By Troy Headrick
In the comment I’ve referred to, Hamish writes, “I’ve been slowly figuring out over the past little while that I’ve become better at forgiving others, but not so much myself.”
I immediately thanked him for providing me with food for thought (and possibly my next blog topic). Why, I began to wonder, are so many of us so hard on ourselves when we recognize the value of being kind to others? That’s a damn good question and one that deserves to be asked and answered (if possible).
We’ve all heard that you should “do unto others as you would have them do unto you.” I wanted to know more about the origins of this “Golden Rule,” so I did a bit of Googling and found that these words appear in the book of Matthew in the New Testament of the Bible. Such a precept, though, is universally taught in all the religions of the world.
So, we have a Golden Rule that we are to follow. Plus, all good parents aspire to teach their children to “play well with others.” They instruct their offspring to share, to avoid bullying, to be helpful, to show respect, to be, in short, good people, which requires them to live by the edict spelled out in the book of Matthew.
So, why aren’t we taught to treat ourselves with the sort of kindness and forbearance we are told to show others? Where is our second Golden Rule, the one that exhorts us to treat ourselves lovingly?
In truth, we learn to beat up on ourselves at a pretty early age, and it begins in the family. I’m not suggesting that most parents begin with the intention of giving their children complexes, but they do establish expectations, and when these go unmet, the parents demonstrate, in a variety of ways and perhaps even unwittingly, that their children have disappointed them. Punishments are often meted out as a result of these failings. Those who are chastised can respond by becoming angry, at themselves and/or at those who’ve done the disciplining. When this anger is turned inward, it can lead to self-condemnation or even self-loathing. We beat up on ourselves when we feel like we’ve disappointed those we want to impress.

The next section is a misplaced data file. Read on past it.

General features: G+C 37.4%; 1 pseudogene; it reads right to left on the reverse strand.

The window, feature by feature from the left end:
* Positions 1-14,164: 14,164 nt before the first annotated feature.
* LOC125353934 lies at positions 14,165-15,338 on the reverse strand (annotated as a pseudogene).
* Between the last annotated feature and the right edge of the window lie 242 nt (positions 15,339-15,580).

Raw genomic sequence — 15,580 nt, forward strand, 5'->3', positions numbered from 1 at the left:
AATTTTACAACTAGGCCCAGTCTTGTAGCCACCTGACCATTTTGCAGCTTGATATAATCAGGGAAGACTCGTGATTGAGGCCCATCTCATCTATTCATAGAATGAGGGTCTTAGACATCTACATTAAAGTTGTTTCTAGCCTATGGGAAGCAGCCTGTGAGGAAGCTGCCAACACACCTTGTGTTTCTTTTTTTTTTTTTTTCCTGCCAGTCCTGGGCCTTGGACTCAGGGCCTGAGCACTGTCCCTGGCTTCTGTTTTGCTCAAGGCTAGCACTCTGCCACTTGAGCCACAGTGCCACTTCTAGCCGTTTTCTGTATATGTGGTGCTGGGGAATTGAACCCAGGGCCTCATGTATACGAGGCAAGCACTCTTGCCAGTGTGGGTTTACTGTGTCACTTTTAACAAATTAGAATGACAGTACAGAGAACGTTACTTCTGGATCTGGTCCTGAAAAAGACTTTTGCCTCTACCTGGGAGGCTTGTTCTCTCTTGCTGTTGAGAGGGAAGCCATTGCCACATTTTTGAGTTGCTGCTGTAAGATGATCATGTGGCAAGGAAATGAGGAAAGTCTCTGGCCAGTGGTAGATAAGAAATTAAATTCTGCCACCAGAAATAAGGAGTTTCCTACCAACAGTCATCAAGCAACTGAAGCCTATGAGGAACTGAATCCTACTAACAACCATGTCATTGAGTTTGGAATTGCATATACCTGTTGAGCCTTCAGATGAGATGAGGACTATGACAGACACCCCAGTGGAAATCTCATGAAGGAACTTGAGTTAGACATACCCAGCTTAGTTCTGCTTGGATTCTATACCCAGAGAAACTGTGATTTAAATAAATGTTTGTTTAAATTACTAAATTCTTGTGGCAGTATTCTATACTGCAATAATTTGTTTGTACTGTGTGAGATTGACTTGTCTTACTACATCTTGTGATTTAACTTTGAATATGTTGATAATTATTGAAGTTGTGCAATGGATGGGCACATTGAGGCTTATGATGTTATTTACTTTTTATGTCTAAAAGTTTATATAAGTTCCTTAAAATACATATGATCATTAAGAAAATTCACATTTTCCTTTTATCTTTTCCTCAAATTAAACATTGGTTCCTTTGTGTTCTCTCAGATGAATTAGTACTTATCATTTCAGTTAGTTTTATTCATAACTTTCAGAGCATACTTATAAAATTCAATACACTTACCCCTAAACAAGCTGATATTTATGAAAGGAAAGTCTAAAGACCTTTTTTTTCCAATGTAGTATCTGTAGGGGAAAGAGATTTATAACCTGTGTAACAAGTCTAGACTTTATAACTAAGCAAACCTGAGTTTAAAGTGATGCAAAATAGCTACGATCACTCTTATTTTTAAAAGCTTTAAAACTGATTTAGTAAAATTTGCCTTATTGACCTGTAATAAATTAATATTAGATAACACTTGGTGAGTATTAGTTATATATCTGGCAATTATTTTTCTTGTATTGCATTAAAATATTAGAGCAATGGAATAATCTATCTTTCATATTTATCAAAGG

Thus, being a parent is hard. One loves, but one must teach, and some lessons can be painful. This means that tough love is sometimes called for. Or am I wrong about that? I’ve never been a parent, so I’m really only trying to reason all this out. I’m using commonsense and trying to draw lessons from what I’ve observed.
In America, we believe that competition pushes people, that it allows them to become the best version of themselves. It’s the way we separate the wheat from the chaff.
Children learn, at an early age, to test themselves against their siblings and peers. They gauge, via all the ways they interact, who is the fastest, who is slowest, who gets chosen first, and who never gets chosen. Then, once they get a little older, they are sent off to schools where they are tested and “graded.” Those who learn the secret to doing well in school rise, while those who don’t or are disinterested, sink. For every person who figures out how to play the game well, there are dozens who languish. Wasn’t it Henry David Thoreau who said, “The mass of men live lives of quiet desperation”?
I don’t know what, if anything, can be done about this. We do naturally compete, but I think we must find ways to protect the weak and disadvantaged from the Alpha types. If we don’t, we run the risk of normalizing predatory behavior. We can even convince ourselves that gobbling others up is good. In a society that glorifies the ubermensch—to use a good Nietzschean term—it’s easy for those who get eaten by sharks to begin to feel like their sole purpose in life is to be shark food. It’s no wonder that so many of us have self-esteem issues and think of ourselves as failures.
This period in American history is interesting because I think many are beginning to look more critically at some of our “sacred cows.” Capitalism is one of these that’s being reexamined, and rightly so. Unbridled Capitalism is an economic system that creates more losers than winners and thus contributes greatly to the creation of all manner of neuroses and self-destructive behaviors. If a person hates herself, because she feels that she is worthless, she is likely to engage in acts of self-harm.
I’ve tried to be somewhat disciplined while writing this but lost control several paragraphs back. I see (very clearly) that I’ve begun to strike out in many different directions and to cover way too many topics. Having said that, I’m curious what your reactions might be.
Troy Headrick’s personal blog can be found here.